Serena’s journey

I came late into classroom teaching. I was in the music industry in a private setting as a piano teacher for most of my life. But I actually got quite bored with private teaching, I did it for so long and did it in so many schools. I just felt that I needed something different and to expand my horizons. I went back to university and did a postgrad and was sent to Nundroo Gum College for one of my student teaching placements and I stayed here ever since.

I had been pretty independent, running my own music business, private teaching, for most of my life and I really felt that I needed to be in a particular type of school, that I wouldn’t fit into a lot of mainstream schools. When you’ve been selfemployed and you’ve been running your own show most of your life, it’s hard to suddenly start working for institutions and government. I like this school because it’s Year 11 and 12 and adult reentry. We provide learning programs for SACE completion for particular cohorts such as young people who have disengaged from mainstream schooling, young mums, Aboriginal and Torres Strait Islander students, new arrivals and adult learners looking to finish school. There’s a lot of freedom with how I can deliver things and it’s just a good fit for me.

I think my journey with culturally responsive pedagogy started when I was a primary school student and I had a teacher who was doing culturally responsive pedagogy back then. This teacher’s Year 6/7 class did a performance at the first Reconciliation Convention in Adelaide in 1998, so she’s been doing culturally responsive pedagogy in her classrooms for a long, long time. A lot of the focus of her work was how to break down, deconstruct belief systems, how to examine our belief systems, what creates our belief systems, where do they come from, are they really serving us, what is the outcome of those belief systems. This teacher is semi-retired now, but she has been an inspirational and collaborative mentor in this project.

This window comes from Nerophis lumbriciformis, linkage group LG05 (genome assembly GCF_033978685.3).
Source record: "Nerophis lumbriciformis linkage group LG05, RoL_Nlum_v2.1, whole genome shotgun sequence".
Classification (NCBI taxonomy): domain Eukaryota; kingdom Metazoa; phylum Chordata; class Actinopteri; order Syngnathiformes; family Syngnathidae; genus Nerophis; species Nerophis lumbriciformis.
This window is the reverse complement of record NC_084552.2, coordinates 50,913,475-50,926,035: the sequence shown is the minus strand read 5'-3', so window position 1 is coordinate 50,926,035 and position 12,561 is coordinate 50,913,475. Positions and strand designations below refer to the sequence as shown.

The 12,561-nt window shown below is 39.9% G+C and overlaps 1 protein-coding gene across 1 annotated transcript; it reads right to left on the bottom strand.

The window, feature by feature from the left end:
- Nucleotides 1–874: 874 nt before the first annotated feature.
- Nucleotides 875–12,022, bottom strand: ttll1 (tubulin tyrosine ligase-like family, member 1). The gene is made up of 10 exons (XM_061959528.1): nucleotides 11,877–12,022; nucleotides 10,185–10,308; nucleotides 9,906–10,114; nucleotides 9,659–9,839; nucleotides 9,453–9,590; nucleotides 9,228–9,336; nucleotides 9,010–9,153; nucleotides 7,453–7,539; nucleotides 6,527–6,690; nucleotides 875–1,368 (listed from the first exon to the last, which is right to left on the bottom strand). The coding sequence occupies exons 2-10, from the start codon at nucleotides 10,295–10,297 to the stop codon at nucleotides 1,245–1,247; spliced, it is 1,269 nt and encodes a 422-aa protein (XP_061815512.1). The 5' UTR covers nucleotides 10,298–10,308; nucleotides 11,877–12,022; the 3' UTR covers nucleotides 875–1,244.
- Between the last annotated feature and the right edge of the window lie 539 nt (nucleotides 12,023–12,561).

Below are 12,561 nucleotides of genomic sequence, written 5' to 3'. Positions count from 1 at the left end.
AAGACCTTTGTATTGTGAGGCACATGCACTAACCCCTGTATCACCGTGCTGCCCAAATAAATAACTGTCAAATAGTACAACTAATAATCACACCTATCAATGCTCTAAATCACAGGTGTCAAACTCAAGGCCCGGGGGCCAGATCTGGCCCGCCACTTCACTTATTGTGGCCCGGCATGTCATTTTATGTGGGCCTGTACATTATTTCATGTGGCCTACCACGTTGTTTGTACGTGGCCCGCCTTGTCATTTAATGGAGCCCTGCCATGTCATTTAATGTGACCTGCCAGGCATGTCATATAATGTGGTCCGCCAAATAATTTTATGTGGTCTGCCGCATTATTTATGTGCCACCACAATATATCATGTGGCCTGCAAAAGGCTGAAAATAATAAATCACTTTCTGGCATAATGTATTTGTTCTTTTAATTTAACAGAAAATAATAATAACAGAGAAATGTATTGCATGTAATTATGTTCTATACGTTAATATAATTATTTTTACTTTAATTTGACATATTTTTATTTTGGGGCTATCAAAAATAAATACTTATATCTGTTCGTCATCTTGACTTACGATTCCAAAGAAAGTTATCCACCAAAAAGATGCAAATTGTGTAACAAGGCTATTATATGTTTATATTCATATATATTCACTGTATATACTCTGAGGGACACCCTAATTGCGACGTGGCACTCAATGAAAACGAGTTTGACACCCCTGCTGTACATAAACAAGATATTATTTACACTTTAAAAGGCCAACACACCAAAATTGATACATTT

For my action research project, I examined the way I was delivering Year 12 EALD Essential English tasks, and so I was really examining them to see how much culturally responsive pedagogy was getting in there, which probably wasn’t really a lot. I’ve moved into the area of EALD teaching in the last few years, so I was really examining my ability to incorporate more of that culturally responsive content.

The class I decided to focus on was pretty diverse. I had probably about four or five different cultures in there, so Vietnamese, Nepalese, Indonesian, Afghani, Indian. There were nine students, ranging in age from 20 to 44 years old. English is the second language of all of the students in this class.

One of the main things in general I’ve been examining, is delivering Aboriginal content, which is something I haven’t been overly confident with. I’ve attempted it in the past with fairly basic things, but I wanted to take it to a different level, and the only way to get comfortable with it is to do it and build up the experience and the knowledge. We looked at Aboriginal and English settlers’ interactions
and Rabbit-Proof Fence was a story that we focused on within that whole topic, but we then sort of broadened it out again and took themes from it and drew parallels with our own lives in relation to those themes as well.

Initially they were pretty quiet and not very confident, but once they got past that and started to express themselves, they had a lot to say. I think they had a lot to say because they’ve all had life experiences. The one good thing about being in an adult re-entry is you’ll get some older people who really have got a lot of life experience. So that all started to really come out and I thought it would be hard for them to write the poetry but when they started to, once they got past the writer’s block, it just seemed to sort of flow.